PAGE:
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Dear Tracks 

Matthew Dear has mixed up his instrumentation on stage.

Matthew Dear's Black City

Matthew Dear and His Big Hands with Carmine P. Filthy

10 p.m. Thursday, Oct. 28

Howlin' Wolf, 907 S. Peters St., 522-9653;

Tickets $10

Those who only know Matthew Dear from his prodigious techno tracks as Audion, or his club-clattering work as an international house DJ, may be in for a surprise when they walk into the Howlin' Wolf and see guitars, trumpets and a drum kit onstage. Dear says it's a common occurrence on the current tour, which includes stops in several cities — from Hamilton, Ontario, to New Orleans — getting their first glimpse of the electronic artist's organic new look.

  "In Toronto, people were like, 'I didn't know what you were going to do — I thought you were DJing,'" he says. "I have friends in Toronto that knew I was coming, and they didn't know what I was going to do. ... This tour, and this band, it's a bit more subdued, more moody. There's some moments where we make it energetic, but it's definitely more of a rock-influenced set."

  A co-founder and cog of the dance music imprints Ghostly International and Spectral Sound, Dear pulled something of a Dylan-at-Newport in reverse with 2007's Asa Breed (Ghostly), releasing an album that put spectral, multi-tracked vocals and varied instrumentation on an even plane with his trademark glitchy ticks and production tricks. The 10 head-spinning tracks on sister album Black City, issued in August, were created in very much the same vein — solo, in Dear's New York City home studio — and had to undergo the same metamorphosis for performance by Dear's band, the Big Hands.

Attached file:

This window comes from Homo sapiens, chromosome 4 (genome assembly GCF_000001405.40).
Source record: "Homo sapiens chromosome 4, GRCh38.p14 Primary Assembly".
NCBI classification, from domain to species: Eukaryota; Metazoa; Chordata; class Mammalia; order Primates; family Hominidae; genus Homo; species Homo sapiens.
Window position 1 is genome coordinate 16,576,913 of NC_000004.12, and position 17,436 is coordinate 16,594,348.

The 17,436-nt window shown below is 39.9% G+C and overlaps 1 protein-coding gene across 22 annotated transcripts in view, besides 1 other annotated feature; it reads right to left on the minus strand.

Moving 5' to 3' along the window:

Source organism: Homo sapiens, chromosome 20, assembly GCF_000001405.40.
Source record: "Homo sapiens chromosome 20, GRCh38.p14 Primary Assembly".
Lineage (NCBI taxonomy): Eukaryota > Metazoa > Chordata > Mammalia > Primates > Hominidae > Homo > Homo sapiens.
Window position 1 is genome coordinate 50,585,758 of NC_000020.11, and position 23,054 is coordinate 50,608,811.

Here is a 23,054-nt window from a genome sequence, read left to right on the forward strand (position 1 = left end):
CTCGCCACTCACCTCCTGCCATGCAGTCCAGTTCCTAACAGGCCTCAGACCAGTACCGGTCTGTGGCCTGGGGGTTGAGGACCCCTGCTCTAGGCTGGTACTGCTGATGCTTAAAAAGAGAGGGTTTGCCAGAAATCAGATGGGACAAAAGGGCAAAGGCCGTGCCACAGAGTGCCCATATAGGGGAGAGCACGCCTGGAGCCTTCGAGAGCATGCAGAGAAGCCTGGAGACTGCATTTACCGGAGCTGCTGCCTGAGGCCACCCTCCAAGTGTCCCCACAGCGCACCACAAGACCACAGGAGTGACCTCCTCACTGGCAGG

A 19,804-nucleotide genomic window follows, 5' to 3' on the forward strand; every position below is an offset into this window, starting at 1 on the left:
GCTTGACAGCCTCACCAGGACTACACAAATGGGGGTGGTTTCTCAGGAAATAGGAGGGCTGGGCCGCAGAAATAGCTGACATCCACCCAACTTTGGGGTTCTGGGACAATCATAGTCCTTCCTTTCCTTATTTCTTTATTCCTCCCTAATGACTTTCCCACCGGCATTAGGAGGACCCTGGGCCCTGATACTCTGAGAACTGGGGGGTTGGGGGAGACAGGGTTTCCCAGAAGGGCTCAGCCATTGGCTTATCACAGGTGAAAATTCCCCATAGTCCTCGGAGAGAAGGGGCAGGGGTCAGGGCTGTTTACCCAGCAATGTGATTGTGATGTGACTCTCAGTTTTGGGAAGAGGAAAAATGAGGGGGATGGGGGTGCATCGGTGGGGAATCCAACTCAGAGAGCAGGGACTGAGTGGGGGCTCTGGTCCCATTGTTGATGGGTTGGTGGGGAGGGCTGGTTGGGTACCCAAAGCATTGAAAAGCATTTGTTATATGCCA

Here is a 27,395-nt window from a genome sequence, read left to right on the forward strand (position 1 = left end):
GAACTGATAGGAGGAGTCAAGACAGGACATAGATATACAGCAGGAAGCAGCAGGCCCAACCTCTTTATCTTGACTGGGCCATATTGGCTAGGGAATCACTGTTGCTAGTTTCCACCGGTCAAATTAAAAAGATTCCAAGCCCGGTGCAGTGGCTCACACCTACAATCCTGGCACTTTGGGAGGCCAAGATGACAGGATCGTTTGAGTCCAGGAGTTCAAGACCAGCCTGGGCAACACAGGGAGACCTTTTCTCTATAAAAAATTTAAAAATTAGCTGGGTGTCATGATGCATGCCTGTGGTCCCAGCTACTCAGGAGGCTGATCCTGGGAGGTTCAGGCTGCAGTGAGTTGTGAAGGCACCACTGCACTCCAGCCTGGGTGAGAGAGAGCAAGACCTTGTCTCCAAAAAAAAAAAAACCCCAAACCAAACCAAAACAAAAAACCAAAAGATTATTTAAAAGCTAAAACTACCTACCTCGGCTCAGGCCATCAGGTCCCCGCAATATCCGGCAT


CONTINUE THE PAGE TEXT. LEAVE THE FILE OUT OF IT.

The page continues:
"They take on a new life live," he says. "I don't have a (drum) kit in the studio, so it's a lot of sampling and resampling, me jumping around, doing everything myself. Fleshing it out live, it's deconstructing the songs and reinterpreting them for a live format. It's really fun to play around with new ideas, adding things that weren't there in the beginning."

  Those songs begin life as audio embryos; a single beat or vocal scat could become an Audion banger or a Big Hands brooder, Dear says. "Slowdance," for example, might have ended up a dance track. But then he "sampled it, and looped it, and slowed it down by about 10 or 15 bpm. All of a sudden it takes on a lower-pitched, slower rhythm that lends itself to becoming more of a vocal ballad of sorts."

  Dear never quite knows where it's going, and doesn't try to: "That's how I find a lot of my melodies and vocal cues: They start off with me just making weird little grunts and noises and utterances, and I'll go from there. I think those trigger tone directions and melodic directions for me. Writing music, for me, is a very instantaneous, therapeutic form of expression. I don't like to sit down and diagram my songs."

  But sampling and performance are different skills altogether. "I can play it once pretty well," Dear jokes. "There's moments where I hit the wrong string. It's fun. I definitely get better with each show. The guys are all amazing. They're better musicians. They help me keep my job."

  Dance and rock crowds differ, too, he says: "I find myself closing my eyes and getting lost in the show. I think I perform better if I feel like I'm in my studio rather than onstage. When you're DJing, people just close their eyes and dance, and they lose themselves in the music. Now people just cross their arms and stare at you. They could really be enjoying it, too, but they're not going to act like they are."

  No one's expressed disappointment with this other side of Dear. Not openly, at least. "I'm sure people get surprised," he says. "But we haven't been met with any bottles onstage or tomatoes or anything though we had some cherry tomatoes in our dressing room last night, and we brought them onstage during sound check. I thought it would be funny to reverse it, maybe throw some tomatoes at the audience: 'Start dancing!'"


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